Tarin says reports of govt's talks with IMF having failed 'totally wrong'

Published October 18, 2021
Shaukat Tarin gestures during a pre-budget press conference in Islamabad on June 10, 2021. — AFP/File
Shaukat Tarin gestures during a pre-budget press conference in Islamabad on June 10, 2021. — AFP/File

Adviser to Prime Minister on Finance and Revenue Shaukat Tarin has denied that talks between Pakistan and the International Monetary Fund (IMF) for the resumption of $6 billion Extended Fund Facility (EFF) have failed, clarifying that negotiations were, in fact, headed in a "positive direction".

“The talks are continuing,” Tarin told reporters after addressing members of the Pakistani community at the consulate general in New York on Sunday night.

Tarin, who has been made the adviser to the prime minister on finance and revenue, in his talk with journalists last night, said that the government was "working hard for an inclusive and sustainable economic growth that benefits all segments of the society, especially the poor".

The finance adviser arrived in New York on Friday from Washington where, besides the loan talks, he attended the annual meetings of the IMF and the World Bank.

“I don't know what's the basis on which an impression has been given by some that the talks have failed — they are totally wrong,” he said.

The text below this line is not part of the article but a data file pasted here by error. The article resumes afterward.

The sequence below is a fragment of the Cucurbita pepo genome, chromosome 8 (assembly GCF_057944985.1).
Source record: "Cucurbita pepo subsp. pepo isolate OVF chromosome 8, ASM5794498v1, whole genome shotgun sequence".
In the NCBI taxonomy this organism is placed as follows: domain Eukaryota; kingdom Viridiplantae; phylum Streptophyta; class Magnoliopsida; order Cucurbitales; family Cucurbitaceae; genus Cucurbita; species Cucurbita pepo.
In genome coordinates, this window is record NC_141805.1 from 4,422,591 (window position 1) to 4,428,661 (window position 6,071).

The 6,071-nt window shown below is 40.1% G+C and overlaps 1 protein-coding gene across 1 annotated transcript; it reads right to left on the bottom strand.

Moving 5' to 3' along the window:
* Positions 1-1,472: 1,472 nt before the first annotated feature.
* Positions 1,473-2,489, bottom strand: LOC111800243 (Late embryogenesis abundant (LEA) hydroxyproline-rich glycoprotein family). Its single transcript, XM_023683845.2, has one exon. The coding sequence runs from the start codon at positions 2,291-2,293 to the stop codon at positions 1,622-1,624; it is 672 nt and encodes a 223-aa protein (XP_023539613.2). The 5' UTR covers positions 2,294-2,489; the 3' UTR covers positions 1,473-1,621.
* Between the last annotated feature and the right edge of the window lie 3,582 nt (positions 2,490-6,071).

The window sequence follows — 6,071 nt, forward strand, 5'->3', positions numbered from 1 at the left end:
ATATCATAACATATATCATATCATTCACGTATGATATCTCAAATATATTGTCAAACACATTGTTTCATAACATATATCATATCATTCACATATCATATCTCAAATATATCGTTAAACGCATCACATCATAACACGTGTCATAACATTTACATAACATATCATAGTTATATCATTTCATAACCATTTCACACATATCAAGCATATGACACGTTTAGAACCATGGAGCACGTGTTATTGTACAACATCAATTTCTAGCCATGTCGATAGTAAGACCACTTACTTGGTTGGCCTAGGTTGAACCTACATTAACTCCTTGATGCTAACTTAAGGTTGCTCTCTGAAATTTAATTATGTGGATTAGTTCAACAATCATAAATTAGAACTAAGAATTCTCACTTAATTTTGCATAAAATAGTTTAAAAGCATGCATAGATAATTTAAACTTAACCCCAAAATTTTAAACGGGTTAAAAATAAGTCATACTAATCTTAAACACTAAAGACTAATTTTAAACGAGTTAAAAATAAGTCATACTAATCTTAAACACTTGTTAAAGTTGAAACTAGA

At this stage, the PM's adviser said, final details were being worked out and the negotiations would conclude successfully.

Tarin said finance secretary Yusuf Khan was still in Washington pursuing the talks with relevant IMF officials, and that he was in contact with the FBR chairman as well as with him for any advice.

There was an atmosphere of positivity and the next few days would show a productive outcome from the talks, he said.

He said his meeting with IMF Managing Director Kristalina Georgieva and other fund officials were also very “useful and positive.”

“The nation shouldn't be disillusioned by some unfounded negative reports,” Tarin added.

Asked whether the IMF was demanding for Pakistan to do more, the adviser said that every banker would ask for that when someone applies for a loan.

He said Pakistan had its red lines to protect its interests, although it has been made clear that the government would pursue the reform process for sustainable growth.

Earlier, speaking to the community members, Tarin said that forward-looking fiscal reforms had helped improve tax-to-GDP ratio, bring down the current account deficit and fiscal deficit while improving revenue generation.

Increasing tax collection and broadening the tax base were key targets of the Governments fiscal agenda, he added.

'No time frame set for conclusion of IMF talks'

The Fina­nce Division had on Sunday anno­unced that negotiations between Pakistan and IMF have been moving forward in Washington positively.

According to a statement, technical teams of both sides are continuing detailed discussions in virtual format after an exchange of relevant data sets.

The Finance Division said that no time frame was set at any stage for the conclusion of talks.

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